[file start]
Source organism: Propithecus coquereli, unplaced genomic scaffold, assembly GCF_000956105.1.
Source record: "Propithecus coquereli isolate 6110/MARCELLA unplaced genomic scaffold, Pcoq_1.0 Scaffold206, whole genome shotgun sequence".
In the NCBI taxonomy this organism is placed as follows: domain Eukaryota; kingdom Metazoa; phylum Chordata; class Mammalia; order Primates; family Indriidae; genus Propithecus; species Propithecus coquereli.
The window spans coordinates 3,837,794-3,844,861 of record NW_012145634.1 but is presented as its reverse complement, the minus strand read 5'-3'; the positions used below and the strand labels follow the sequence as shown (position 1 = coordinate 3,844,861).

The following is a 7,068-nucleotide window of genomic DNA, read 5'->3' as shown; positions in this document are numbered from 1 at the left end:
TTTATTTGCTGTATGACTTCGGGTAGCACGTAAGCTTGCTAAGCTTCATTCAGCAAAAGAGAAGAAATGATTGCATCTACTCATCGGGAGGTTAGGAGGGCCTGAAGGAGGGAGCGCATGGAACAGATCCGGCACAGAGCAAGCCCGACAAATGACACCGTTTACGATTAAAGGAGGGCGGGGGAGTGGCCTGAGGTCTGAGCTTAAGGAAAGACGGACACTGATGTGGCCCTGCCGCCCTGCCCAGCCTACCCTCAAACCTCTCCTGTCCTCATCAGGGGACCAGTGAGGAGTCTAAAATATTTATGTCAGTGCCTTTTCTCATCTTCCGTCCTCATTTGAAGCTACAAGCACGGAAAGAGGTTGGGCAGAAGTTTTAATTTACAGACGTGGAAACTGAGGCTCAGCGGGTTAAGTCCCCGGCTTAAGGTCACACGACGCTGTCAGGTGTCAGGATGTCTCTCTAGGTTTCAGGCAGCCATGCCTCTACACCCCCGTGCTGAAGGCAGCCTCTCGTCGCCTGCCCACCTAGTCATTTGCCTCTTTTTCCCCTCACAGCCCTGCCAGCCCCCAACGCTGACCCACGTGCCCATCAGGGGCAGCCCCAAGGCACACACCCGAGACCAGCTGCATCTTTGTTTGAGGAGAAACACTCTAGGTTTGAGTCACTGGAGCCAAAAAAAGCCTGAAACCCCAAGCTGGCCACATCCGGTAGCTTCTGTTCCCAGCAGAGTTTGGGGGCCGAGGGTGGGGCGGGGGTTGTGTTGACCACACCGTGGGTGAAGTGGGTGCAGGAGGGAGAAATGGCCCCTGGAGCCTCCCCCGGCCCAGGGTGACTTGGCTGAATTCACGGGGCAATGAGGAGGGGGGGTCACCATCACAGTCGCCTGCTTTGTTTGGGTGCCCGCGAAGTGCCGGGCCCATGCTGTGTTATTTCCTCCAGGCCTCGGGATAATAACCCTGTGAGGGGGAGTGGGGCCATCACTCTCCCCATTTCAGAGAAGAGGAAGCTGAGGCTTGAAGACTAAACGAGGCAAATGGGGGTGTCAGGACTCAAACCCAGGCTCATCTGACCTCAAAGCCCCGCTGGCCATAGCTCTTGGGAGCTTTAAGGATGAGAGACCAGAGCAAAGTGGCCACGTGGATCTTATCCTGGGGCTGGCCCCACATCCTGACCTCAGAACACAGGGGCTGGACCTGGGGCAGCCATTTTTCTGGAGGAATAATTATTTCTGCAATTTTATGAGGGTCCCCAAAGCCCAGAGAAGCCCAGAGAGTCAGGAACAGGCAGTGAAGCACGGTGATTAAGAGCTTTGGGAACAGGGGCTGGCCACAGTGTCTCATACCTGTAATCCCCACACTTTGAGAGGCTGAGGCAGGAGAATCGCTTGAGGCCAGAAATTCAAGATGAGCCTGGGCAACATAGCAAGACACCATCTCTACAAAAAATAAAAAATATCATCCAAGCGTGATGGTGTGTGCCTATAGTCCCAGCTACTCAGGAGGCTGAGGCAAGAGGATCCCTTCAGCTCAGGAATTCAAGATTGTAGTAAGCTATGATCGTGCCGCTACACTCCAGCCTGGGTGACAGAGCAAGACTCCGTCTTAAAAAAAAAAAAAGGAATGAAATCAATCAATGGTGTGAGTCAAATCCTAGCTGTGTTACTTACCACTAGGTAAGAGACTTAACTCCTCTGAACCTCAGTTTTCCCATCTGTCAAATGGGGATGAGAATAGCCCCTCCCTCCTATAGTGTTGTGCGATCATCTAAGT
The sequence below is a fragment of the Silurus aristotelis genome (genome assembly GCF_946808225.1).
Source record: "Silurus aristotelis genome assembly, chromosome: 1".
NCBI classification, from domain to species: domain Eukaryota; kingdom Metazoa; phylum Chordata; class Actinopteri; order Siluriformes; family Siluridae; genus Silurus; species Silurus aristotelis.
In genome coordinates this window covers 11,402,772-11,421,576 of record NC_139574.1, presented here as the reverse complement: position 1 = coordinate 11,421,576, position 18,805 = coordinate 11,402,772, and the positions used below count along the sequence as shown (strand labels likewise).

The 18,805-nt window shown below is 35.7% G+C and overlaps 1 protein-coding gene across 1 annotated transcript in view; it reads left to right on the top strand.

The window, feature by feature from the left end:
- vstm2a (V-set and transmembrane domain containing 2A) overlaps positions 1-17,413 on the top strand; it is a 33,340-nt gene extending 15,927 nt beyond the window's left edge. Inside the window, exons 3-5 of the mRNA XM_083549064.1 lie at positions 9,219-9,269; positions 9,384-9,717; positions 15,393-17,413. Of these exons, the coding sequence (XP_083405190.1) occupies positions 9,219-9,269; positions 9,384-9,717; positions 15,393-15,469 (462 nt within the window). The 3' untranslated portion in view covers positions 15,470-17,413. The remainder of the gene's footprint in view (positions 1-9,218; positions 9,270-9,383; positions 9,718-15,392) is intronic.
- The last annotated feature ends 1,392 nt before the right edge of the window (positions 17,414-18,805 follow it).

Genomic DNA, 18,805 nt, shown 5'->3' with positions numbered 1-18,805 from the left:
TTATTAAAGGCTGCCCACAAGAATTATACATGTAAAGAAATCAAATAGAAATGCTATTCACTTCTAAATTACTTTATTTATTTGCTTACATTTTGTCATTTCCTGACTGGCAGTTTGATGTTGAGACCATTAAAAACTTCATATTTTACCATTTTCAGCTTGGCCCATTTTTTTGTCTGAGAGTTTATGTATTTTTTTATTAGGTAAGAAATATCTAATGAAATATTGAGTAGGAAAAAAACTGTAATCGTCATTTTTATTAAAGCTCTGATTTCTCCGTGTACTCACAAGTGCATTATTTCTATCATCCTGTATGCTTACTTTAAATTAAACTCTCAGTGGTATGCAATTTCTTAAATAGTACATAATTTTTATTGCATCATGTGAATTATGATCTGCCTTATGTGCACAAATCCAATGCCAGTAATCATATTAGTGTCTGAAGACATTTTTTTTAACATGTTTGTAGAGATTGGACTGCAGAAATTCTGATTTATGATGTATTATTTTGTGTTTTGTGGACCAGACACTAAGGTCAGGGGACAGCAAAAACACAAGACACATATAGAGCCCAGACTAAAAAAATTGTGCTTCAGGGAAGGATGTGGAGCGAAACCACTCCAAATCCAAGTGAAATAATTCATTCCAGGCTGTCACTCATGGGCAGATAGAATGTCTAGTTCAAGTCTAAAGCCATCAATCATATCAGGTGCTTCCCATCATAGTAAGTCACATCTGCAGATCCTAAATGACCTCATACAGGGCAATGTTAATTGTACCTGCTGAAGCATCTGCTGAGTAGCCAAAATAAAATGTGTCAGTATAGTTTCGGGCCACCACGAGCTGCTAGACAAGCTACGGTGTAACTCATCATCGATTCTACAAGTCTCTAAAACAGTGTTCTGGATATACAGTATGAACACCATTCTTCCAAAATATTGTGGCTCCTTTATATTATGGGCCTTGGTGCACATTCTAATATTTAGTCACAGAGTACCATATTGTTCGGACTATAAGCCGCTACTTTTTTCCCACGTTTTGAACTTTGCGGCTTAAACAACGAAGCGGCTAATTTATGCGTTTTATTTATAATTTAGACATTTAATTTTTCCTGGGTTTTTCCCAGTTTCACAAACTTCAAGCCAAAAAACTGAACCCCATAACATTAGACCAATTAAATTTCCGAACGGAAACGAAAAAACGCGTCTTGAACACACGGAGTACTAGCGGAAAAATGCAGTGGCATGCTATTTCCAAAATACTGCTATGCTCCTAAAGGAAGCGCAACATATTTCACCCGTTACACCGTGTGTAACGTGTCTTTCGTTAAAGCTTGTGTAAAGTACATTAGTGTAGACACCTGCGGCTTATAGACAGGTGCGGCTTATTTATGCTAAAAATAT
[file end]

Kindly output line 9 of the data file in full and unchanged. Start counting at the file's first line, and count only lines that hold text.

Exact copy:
NCBI classification, from domain to species: domain Eukaryota; kingdom Metazoa; phylum Chordata; class Actinopteri; order Siluriformes; family Siluridae; genus Silurus; species Silurus aristotelis.